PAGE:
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Cross-Talk between Shp1 and PIPKIγ Controls Leukocyte Recruitment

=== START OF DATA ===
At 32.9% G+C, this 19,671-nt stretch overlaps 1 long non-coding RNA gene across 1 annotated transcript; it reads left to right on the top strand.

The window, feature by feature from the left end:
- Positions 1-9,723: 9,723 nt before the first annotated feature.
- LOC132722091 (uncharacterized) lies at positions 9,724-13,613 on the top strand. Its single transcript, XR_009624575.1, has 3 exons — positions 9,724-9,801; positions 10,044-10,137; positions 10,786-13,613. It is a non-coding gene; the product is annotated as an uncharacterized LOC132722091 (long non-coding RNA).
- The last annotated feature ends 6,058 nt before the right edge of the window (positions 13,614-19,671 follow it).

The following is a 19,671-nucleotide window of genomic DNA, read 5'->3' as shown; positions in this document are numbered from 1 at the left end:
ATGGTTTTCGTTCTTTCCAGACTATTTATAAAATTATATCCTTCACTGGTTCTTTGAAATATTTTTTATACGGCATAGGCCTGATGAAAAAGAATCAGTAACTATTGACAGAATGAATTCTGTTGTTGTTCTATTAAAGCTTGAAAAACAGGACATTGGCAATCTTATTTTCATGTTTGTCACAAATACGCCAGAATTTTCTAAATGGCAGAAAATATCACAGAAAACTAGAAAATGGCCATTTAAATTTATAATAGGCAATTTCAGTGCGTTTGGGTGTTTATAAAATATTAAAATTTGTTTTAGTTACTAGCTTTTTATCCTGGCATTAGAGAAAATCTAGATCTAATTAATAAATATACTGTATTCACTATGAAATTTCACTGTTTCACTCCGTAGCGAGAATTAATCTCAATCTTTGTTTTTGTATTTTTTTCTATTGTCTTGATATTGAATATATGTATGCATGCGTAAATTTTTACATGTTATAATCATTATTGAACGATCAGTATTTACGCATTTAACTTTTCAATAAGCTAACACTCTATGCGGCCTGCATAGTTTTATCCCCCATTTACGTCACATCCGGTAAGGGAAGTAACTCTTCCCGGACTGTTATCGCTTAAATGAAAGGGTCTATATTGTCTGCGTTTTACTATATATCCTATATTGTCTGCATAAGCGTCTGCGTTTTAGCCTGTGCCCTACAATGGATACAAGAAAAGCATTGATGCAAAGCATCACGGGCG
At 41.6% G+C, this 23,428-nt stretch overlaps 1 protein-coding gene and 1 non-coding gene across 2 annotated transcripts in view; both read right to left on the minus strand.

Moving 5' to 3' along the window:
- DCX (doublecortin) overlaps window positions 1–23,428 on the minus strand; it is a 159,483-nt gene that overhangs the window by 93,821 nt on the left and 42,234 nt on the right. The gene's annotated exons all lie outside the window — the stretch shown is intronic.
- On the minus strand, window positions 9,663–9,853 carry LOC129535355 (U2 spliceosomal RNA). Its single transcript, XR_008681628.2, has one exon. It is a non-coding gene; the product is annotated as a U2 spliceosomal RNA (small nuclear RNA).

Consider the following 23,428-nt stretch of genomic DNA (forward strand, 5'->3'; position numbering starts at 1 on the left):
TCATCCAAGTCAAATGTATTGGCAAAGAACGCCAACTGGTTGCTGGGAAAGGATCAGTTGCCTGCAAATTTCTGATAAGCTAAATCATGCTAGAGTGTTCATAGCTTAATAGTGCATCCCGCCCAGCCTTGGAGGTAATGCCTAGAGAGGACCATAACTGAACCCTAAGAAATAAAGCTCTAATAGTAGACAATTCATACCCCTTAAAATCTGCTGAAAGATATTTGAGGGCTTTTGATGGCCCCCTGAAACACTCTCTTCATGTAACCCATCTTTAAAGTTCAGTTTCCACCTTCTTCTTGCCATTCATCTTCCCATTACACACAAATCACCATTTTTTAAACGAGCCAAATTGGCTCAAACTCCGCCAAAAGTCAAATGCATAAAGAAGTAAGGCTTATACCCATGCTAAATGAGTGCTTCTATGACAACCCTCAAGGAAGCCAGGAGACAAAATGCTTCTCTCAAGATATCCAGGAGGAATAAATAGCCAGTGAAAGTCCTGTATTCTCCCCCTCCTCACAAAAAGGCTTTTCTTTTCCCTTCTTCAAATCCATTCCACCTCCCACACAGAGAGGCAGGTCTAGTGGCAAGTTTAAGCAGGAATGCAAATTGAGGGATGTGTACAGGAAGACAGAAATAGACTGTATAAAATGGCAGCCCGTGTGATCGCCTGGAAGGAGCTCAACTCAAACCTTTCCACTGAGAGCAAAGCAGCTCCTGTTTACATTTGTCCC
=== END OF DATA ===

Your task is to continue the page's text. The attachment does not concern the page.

Neutrophil recruitment to the site of inflammation plays a pivotal role in host defense. However, overwhelming activation and accumulation of neutrophils in the tissue may cause tissue damage and autoimmunity due to the release of cytokines, oxidants, and proteases. Neutrophil adhesion in acute inflammation is initiated by activation of αLβ2 (LFA-1), which can be induced by rolling on E-selectin (slowly) or by exposure to the chemokine CXCL1 (rapidly). Despite the clinical importance, cell-intrinsic molecular mechanisms of negative regulation of integrin adhesiveness and neutrophil recruitment are poorly understood. Mice deficient in the tyrosine phosphatase Src homology 2 domain-containing protein tyrosine phosphatase 1 (Shp1) show increased leukocyte adhesion, but the interpretation of these data is limited by the severe global phenotype of these mice. In this study, we used mice with global and myeloid-restricted deletion of Shp1 to study neutrophil arrest, adhesion, crawling, and transendothelial migration in vitro and in vivo. Shp1 deficiency results in increased neutrophil adhesion in vivo; however, neutrophil crawling, transmigration, and chemotaxis were reduced in these mice. Mechanistically, Shp1 binds and controls PIPKIγ activity and, thereby, modulates phosphatidylinositol (4,5)-bisphosphate levels and adhesion. Thus, Shp1 is involved in the deactivation of integrins and regulation of neutrophil recruitment into inflamed tissue.

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